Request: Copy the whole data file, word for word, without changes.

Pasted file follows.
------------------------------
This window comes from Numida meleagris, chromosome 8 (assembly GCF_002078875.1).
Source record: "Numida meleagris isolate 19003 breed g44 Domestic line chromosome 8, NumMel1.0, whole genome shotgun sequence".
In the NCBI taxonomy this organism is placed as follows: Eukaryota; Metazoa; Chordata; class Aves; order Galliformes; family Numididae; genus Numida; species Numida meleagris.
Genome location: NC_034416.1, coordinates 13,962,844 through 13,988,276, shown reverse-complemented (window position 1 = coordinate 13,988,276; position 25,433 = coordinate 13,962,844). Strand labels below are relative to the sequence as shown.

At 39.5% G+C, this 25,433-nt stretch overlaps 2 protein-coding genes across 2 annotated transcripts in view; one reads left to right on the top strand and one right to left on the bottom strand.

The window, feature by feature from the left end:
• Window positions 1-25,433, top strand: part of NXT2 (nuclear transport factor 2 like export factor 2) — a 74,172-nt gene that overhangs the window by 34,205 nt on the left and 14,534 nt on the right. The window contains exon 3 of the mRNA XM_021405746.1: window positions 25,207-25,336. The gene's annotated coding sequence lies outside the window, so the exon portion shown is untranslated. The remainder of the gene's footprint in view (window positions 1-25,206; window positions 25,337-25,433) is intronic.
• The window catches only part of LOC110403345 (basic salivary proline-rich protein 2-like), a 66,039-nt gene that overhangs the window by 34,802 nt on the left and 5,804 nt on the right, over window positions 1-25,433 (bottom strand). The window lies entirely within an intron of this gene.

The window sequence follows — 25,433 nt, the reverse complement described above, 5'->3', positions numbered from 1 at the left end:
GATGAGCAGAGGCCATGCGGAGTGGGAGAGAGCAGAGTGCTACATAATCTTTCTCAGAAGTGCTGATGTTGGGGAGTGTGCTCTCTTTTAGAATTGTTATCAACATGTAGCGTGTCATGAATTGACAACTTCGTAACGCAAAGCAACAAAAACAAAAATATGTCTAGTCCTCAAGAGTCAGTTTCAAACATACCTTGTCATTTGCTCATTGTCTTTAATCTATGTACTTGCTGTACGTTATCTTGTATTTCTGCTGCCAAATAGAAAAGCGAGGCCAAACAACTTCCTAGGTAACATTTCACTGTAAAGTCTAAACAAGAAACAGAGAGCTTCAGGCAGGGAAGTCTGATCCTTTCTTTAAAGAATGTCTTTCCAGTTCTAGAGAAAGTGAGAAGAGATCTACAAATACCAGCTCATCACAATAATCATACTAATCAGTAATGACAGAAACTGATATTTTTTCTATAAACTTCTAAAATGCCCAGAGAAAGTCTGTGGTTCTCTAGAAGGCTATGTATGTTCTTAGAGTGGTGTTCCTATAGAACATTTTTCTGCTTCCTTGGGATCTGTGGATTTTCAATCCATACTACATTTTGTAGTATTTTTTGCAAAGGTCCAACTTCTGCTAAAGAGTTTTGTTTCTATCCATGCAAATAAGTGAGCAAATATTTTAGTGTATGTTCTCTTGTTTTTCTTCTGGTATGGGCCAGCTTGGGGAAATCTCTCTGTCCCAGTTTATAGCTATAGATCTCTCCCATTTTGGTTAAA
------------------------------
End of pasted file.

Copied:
This window comes from Numida meleagris, chromosome 8 (assembly GCF_002078875.1).
Source record: "Numida meleagris isolate 19003 breed g44 Domestic line chromosome 8, NumMel1.0, whole genome shotgun sequence".
In the NCBI taxonomy this organism is placed as follows: Eukaryota; Metazoa; Chordata; class Aves; order Galliformes; family Numididae; genus Numida; species Numida meleagris.
Genome location: NC_034416.1, coordinates 13,962,844 through 13,988,276, shown reverse-complemented (window position 1 = coordinate 13,988,276; position 25,433 = coordinate 13,962,844). Strand labels below are relative to the sequence as shown.

At 39.5% G+C, this 25,433-nt stretch overlaps 2 protein-coding genes across 2 annotated transcripts in view; one reads left to right on the top strand and one right to left on the bottom strand.

The window, feature by feature from the left end:
• Window positions 1-25,433, top strand: part of NXT2 (nuclear transport factor 2 like export factor 2) — a 74,172-nt gene that overhangs the window by 34,205 nt on the left and 14,534 nt on the right. The window contains exon 3 of the mRNA XM_021405746.1: window positions 25,207-25,336. The gene's annotated coding sequence lies outside the window, so the exon portion shown is untranslated. The remainder of the gene's footprint in view (window positions 1-25,206; window positions 25,337-25,433) is intronic.
• The window catches only part of LOC110403345 (basic salivary proline-rich protein 2-like), a 66,039-nt gene that overhangs the window by 34,802 nt on the left and 5,804 nt on the right, over window positions 1-25,433 (bottom strand). The window lies entirely within an intron of this gene.

The window sequence follows — 25,433 nt, the reverse complement described above, 5'->3', positions numbered from 1 at the left end:
GATGAGCAGAGGCCATGCGGAGTGGGAGAGAGCAGAGTGCTACATAATCTTTCTCAGAAGTGCTGATGTTGGGGAGTGTGCTCTCTTTTAGAATTGTTATCAACATGTAGCGTGTCATGAATTGACAACTTCGTAACGCAAAGCAACAAAAACAAAAATATGTCTAGTCCTCAAGAGTCAGTTTCAAACATACCTTGTCATTTGCTCATTGTCTTTAATCTATGTACTTGCTGTACGTTATCTTGTATTTCTGCTGCCAAATAGAAAAGCGAGGCCAAACAACTTCCTAGGTAACATTTCACTGTAAAGTCTAAACAAGAAACAGAGAGCTTCAGGCAGGGAAGTCTGATCCTTTCTTTAAAGAATGTCTTTCCAGTTCTAGAGAAAGTGAGAAGAGATCTACAAATACCAGCTCATCACAATAATCATACTAATCAGTAATGACAGAAACTGATATTTTTTCTATAAACTTCTAAAATGCCCAGAGAAAGTCTGTGGTTCTCTAGAAGGCTATGTATGTTCTTAGAGTGGTGTTCCTATAGAACATTTTTCTGCTTCCTTGGGATCTGTGGATTTTCAATCCATACTACATTTTGTAGTATTTTTTGCAAAGGTCCAACTTCTGCTAAAGAGTTTTGTTTCTATCCATGCAAATAAGTGAGCAAATATTTTAGTGTATGTTCTCTTGTTTTTCTTCTGGTATGGGCCAGCTTGGGGAAATCTCTCTGTCCCAGTTTATAGCTATAGATCTCTCCCATTTTGGTTAAA